When the market is in free fall, the question we always ask before
being willing to assume more risk is “What will put in the bottom?” We have found through our years of analysis
and portfolio decisionmaking that the bottom usually arrives when a significant
gesture from outside the market changes the direction of sentiment. The severe
market correction stemming from the financial crisis a decade ago effectively
stopped in March of 2009 when Treasury Secretary Geithner gave form and
substance to the ideas put forth in the Emergency Economic Stabilization Act of
2008 (the Troubled Asset Relief Program, TARP). Europe stopped bleeding in late
July of 2012 when Mario Draghi, President of the European Central Bank, said in
his comments to the Global Investment Conference in London “…the ECB is ready
to do whatever it takes to preserve the Euro.”
After several months of outflows and painful underperformance, estimated money flows into the Vanguard FTSE Emerging Market ETF (VWO) — a popular investment vehicle — are picking up. Since its near-term bottom on October 29th, this particular security has risen nearly 6% after having fallen to a level last seen in early 2017. It may be early days, but this could be an encouraging development because the MSCI All Country World Index has only risen about 1.7% over the same time frame. Expanding investor interest in emerging markets may mark a point where appetite for risk assets begins to rise, which would be a welcome sign given the past two months of turbulence in global capital markets. We are optimistic on the prospects for emerging markets, especially Asia, in the long run. However, there are still significant headwinds—the slowdown in Chinese economic growth, the potential for continued trade-related friction, the strong US dollar and rising interest rates. Any stabilization in these factors could be supportive for further gains in the world’s emerging equity markets.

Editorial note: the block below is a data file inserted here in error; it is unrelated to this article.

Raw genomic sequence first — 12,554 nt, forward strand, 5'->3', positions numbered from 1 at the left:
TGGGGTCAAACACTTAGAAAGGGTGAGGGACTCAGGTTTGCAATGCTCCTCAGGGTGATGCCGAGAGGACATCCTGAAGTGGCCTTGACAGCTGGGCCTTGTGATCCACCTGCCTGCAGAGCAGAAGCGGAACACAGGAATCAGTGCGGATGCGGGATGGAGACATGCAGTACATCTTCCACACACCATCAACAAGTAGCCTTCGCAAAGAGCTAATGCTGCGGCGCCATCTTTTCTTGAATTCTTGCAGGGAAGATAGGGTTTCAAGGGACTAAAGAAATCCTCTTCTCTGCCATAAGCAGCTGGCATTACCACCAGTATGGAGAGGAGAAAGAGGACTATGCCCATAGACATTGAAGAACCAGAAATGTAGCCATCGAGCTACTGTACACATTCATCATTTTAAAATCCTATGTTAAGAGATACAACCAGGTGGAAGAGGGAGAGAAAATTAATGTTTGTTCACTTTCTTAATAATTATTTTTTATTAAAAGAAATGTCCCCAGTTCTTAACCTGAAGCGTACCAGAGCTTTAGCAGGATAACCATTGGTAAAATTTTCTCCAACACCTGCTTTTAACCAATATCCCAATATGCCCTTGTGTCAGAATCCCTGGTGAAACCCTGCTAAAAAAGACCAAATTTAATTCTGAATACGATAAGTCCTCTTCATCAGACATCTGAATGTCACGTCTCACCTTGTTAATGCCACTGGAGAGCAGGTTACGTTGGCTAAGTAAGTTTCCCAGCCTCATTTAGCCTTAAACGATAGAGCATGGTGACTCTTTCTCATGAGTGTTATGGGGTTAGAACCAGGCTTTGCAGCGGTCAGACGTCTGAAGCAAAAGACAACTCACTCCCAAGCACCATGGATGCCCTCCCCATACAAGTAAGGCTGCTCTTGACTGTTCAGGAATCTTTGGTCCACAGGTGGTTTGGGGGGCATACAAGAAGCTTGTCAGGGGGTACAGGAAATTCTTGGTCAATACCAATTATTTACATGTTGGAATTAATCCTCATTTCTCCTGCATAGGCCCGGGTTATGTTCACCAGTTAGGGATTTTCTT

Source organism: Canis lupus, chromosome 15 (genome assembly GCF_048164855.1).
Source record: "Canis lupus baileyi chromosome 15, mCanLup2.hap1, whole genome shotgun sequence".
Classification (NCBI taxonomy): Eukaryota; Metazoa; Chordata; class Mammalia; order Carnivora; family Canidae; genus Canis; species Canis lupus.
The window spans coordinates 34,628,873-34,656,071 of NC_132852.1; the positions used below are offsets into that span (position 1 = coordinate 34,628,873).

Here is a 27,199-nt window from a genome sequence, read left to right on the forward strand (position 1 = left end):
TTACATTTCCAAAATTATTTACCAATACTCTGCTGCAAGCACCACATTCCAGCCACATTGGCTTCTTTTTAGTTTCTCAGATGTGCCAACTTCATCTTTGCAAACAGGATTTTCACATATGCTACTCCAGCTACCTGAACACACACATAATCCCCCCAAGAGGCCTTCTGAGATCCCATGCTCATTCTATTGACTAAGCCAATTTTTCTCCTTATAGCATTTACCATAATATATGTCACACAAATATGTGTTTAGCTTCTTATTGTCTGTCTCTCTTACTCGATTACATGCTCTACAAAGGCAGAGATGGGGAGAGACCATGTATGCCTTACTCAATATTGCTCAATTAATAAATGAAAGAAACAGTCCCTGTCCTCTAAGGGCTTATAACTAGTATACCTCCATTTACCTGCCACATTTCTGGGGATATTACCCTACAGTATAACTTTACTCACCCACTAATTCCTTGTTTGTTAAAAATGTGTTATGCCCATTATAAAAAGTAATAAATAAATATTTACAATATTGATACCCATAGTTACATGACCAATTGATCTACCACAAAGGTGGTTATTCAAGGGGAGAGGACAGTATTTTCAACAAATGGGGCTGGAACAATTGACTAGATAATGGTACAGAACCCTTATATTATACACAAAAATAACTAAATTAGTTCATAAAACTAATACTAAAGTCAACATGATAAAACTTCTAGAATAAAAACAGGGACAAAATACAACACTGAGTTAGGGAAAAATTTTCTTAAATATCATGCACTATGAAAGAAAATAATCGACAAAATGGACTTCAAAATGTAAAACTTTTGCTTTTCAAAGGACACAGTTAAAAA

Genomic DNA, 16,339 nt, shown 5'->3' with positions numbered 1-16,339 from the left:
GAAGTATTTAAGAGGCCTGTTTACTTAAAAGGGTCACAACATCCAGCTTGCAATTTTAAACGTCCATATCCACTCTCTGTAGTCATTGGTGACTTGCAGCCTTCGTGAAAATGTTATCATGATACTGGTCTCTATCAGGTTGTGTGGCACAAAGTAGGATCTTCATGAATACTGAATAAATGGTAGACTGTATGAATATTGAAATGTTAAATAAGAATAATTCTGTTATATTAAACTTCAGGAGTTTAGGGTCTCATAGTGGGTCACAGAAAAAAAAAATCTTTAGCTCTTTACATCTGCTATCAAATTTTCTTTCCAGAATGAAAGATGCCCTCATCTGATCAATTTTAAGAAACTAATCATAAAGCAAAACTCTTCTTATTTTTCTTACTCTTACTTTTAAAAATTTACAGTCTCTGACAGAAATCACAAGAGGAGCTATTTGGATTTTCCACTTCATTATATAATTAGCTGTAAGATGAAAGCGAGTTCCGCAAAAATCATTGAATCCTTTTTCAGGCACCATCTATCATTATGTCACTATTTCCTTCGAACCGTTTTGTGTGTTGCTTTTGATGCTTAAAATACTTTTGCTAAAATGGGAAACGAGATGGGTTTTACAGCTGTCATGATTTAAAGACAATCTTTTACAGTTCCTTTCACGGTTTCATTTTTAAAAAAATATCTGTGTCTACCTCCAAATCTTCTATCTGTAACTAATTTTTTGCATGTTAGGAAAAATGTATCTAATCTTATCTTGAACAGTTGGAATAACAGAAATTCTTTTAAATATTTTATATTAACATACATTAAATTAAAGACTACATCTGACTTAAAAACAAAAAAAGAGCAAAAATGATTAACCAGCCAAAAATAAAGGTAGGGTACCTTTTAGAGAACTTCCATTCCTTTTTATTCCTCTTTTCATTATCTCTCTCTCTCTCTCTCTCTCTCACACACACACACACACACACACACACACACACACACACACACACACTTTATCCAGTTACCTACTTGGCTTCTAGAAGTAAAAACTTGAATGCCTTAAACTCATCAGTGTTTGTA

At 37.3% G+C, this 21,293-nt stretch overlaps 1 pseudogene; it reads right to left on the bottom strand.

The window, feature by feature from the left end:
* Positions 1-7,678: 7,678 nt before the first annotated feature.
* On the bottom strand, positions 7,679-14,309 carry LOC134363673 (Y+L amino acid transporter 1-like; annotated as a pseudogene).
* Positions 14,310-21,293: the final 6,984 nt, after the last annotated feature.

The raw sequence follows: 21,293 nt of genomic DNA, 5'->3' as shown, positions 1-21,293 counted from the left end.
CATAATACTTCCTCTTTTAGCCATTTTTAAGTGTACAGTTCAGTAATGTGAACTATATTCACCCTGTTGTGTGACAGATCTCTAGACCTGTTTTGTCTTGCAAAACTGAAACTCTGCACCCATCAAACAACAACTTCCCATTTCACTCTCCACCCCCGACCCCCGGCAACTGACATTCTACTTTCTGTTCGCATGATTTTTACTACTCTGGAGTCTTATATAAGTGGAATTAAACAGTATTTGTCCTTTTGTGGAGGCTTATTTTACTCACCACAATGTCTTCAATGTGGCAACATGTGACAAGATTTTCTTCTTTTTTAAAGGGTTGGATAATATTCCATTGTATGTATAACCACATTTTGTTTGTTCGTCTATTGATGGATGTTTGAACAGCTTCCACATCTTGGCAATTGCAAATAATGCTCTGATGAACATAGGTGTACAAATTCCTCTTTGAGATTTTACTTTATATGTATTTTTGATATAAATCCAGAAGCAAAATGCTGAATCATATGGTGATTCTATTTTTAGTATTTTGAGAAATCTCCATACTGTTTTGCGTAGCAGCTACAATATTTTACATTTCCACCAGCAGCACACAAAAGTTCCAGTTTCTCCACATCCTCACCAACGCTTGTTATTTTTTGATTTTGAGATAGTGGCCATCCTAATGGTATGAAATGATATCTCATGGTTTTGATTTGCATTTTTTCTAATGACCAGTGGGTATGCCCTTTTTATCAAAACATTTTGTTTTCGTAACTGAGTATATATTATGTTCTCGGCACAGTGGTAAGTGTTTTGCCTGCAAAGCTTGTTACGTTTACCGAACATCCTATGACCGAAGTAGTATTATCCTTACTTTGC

Today is Giving Tuesday. Numerous worthwhile charities are raising their hands and asking for our attention and our dollars in pursuit of their missions. The difficulty with a one-day campaign is that, while it may bring in new dollars from existing donor relationships, there is a low probability of establishing durable relationships with new donors. Whether the connection is spiritual or practical, driven by a single crisis or by a lifelong pursuit, connecting givers with worthy recipients is a process. Not only does a donor, whether organization or individual, need to find that alignment of purpose, that donor also needs to go through some degree of due diligence to see whether the receiving organization is a good steward of donated capital and creating meaningful and measurable impact with it over time.
Let today not just be a flash in the pan, but let it be the start of an ongoing process for kind and caring individuals, families, and institutions to discover and build long term relationships with impactful organizations creating positive change in the world. As part of that, donors should also consider solutions that help create a platform for purposeful giving that could last months, years or even generations. Consider donor advised funds (DAFs), private foundations, community trusts, and other solutions that make it possible to institutionalize giving, make larger financial commitments that can be disbursed systematically, and provide partners and resources to help identify and evaluate potential recipients.